The Technology of Surveillance: Will the Supreme Court's Expectations Ever Resemble Society's?Widener School of Law Magazine (2007)
For law students studying criminal procedure—or at least for those cramming for the exam—it becomes a mantra: government conduct only implicates the Fourth Amendment protection against unreasonable searches if it invades a “reasonable expectation of privacy.” This is not the contemporary definition of the word “search,” nor was it the definition at the time of the founding. But, via a well-intentioned concurrence by Justice Harlan in the famous 1967 case of Katz v. United States, it became the Court’s definition.
This lack of fealty to the English language left some questions. For example, is determining whether someone has a “reasonable expectation of privacy” a normative inquiry (what should a person expect) or an empirical one (what does a person expect)? And why do we need to determine whether someone had a reasonable expectation of privacy when the next question is, to the consternation of law students, whether the search was reasonable? Remarkably, the High Court has never answered these questions, although Justice Scalia has complained about the latter. But there are even larger problems with what the Court has done with its “reasonable expectation of privacy” test, problems that became immediately apparent, but that are now becoming critical . . . .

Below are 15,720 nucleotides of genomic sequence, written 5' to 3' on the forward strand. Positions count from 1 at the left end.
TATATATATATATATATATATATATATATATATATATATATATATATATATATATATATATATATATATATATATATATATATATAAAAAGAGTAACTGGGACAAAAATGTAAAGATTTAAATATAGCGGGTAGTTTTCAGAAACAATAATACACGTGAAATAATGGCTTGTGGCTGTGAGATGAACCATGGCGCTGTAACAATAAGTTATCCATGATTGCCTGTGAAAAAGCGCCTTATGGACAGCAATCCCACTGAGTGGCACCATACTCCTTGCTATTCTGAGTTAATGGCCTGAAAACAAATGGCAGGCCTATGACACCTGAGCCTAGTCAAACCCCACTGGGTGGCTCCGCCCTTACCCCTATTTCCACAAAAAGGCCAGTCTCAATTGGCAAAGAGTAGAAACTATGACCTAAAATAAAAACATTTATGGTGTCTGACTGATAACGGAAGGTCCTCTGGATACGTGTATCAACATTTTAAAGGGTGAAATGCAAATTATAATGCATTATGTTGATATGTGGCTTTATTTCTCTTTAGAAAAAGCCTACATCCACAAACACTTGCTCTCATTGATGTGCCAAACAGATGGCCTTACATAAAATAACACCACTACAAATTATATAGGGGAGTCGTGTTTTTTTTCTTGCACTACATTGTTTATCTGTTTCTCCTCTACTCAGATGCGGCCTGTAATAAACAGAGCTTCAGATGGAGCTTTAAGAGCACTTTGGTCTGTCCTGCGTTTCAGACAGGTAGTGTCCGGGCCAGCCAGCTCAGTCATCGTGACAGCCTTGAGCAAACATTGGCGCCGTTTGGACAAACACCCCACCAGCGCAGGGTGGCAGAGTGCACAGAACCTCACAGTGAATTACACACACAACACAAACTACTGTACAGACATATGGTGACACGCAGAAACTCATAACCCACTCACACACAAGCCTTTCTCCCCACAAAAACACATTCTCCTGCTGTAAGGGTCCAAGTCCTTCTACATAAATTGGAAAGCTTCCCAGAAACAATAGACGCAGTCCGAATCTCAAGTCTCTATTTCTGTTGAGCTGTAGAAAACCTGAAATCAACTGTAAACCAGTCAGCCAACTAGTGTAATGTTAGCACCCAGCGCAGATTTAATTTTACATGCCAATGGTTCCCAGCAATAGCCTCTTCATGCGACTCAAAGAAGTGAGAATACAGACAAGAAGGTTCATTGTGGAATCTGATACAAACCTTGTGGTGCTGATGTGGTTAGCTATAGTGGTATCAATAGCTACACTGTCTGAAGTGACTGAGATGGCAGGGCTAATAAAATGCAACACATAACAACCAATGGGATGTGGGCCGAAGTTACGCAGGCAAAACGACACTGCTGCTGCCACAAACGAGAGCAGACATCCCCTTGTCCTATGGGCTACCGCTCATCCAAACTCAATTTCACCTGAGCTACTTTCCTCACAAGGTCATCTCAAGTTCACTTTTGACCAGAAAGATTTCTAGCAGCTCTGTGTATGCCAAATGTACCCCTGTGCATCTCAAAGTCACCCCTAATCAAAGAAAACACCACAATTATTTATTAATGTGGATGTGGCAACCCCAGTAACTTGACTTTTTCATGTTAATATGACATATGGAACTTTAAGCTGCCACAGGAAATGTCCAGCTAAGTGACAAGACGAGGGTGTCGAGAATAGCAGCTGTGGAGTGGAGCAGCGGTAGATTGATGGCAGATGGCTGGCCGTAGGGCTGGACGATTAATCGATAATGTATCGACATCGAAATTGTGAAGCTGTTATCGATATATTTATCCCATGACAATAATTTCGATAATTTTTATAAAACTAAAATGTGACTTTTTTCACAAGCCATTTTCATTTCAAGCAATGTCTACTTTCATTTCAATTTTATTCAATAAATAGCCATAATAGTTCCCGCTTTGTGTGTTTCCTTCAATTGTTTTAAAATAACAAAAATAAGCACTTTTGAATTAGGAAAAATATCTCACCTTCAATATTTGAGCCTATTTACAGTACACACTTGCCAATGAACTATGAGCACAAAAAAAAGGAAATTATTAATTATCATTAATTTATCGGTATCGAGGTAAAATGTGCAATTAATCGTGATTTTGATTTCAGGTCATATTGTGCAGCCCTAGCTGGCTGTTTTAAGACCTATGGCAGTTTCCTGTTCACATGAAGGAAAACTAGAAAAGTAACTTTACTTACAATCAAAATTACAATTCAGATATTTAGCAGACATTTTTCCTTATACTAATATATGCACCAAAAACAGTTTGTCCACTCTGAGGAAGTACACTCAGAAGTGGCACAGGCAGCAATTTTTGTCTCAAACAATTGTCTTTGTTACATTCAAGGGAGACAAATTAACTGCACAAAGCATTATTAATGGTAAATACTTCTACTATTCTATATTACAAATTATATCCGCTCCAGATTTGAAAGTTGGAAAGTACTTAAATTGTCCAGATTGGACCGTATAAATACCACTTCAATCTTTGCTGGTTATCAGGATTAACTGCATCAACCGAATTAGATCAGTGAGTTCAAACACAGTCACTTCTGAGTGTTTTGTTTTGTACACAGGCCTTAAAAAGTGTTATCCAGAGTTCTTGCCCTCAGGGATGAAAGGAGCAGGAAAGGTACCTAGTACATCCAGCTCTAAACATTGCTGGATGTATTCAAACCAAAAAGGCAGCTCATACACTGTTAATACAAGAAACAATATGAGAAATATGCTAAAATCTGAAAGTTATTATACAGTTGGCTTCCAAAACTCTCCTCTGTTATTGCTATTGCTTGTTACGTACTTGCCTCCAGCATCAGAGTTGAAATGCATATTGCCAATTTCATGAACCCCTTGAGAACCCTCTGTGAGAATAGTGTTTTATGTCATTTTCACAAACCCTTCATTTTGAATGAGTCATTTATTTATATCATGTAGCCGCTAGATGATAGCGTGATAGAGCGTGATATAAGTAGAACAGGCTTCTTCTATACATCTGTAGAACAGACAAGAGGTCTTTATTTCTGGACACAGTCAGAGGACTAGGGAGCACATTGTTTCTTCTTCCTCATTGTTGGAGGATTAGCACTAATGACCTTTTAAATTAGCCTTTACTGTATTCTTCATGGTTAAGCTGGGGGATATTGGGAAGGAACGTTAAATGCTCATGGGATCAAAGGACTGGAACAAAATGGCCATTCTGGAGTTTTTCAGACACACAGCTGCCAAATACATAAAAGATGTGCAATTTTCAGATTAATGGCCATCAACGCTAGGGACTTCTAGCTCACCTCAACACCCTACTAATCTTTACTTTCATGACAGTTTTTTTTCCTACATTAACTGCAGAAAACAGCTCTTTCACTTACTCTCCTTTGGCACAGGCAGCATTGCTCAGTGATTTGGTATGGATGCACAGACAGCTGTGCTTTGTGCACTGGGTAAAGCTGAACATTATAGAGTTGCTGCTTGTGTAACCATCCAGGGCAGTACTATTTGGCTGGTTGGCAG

- fourth amendment,
- reasonable expectation of privacy
Publication DateSpring 2007
Citation InformationStephen E Henderson. "The Technology of Surveillance: Will the Supreme Court's Expectations Ever Resemble Society's?" Widener School of Law Magazine (2007)
Available at: http://works.bepress.com/stephen_henderson/7/